The Limits of Ecological Inference: The Case of Split-Ticket Voting

Research output: Contribution to journalArticlepeer-review


We examine the limits of ecological inference methods by focusing on the case of split-ticket voting. Burden and Kimball (1998) report that, by using the King estimation procedure for inferring individual-level behavior from aggregate data, they are the first to produce accurate estimates of split-ticket voting rates in congressional districts. However, a. closer examination of their data reveals that a satisfactory analysis of this problem is more complex than may initially appear. We show that the estimation technique is highly suspect in general and especially unhelpful with their particular data.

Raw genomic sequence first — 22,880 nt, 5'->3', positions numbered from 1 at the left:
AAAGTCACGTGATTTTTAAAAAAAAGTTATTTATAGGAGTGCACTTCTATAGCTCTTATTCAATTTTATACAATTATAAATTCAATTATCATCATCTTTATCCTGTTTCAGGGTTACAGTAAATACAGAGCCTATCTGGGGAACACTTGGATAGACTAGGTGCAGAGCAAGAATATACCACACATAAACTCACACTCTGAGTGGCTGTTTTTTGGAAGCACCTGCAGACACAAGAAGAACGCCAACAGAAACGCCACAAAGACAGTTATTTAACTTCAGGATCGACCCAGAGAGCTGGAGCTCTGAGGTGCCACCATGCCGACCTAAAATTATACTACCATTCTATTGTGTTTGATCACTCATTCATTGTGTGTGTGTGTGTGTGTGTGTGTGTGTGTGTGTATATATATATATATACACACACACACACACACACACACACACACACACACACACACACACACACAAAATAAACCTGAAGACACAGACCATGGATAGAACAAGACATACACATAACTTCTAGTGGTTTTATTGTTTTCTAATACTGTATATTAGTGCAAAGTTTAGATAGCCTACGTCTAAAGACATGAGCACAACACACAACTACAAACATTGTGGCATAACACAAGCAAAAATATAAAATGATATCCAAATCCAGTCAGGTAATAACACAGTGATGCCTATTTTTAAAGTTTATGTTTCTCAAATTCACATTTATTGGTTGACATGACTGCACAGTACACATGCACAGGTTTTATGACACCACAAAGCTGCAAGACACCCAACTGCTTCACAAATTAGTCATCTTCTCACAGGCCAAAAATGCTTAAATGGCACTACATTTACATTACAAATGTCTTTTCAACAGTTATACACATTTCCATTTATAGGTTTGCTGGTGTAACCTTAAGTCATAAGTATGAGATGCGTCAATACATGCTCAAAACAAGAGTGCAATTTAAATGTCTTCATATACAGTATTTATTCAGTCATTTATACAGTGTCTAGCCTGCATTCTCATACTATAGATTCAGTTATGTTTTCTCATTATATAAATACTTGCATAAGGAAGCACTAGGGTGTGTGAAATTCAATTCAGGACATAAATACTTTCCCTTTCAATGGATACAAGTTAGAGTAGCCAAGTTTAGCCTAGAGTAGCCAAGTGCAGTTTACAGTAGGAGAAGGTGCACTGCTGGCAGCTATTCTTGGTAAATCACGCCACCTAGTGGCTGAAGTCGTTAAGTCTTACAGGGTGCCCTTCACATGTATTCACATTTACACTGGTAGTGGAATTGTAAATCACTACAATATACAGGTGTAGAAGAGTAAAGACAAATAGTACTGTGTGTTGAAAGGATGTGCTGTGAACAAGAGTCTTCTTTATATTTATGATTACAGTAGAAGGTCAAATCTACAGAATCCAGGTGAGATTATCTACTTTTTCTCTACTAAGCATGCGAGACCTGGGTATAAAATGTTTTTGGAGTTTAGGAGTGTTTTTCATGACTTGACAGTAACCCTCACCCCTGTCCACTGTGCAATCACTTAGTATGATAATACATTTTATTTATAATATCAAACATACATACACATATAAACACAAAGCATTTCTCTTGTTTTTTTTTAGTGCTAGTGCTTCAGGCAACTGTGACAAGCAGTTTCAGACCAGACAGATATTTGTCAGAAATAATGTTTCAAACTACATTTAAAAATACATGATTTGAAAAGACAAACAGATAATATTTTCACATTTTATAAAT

Original languageEnglish (US)
Pages (from-to)152-171
Number of pages20
JournalAmerican Journal of Political Science
Issue number1
StatePublished - Jan 2004

ASJC Scopus subject areas

  • Sociology and Political Science
  • Political Science and International Relations


Dive into the research topics of 'The Limits of Ecological Inference: The Case of Split-Ticket Voting'. Together they form a unique fingerprint.

Cite this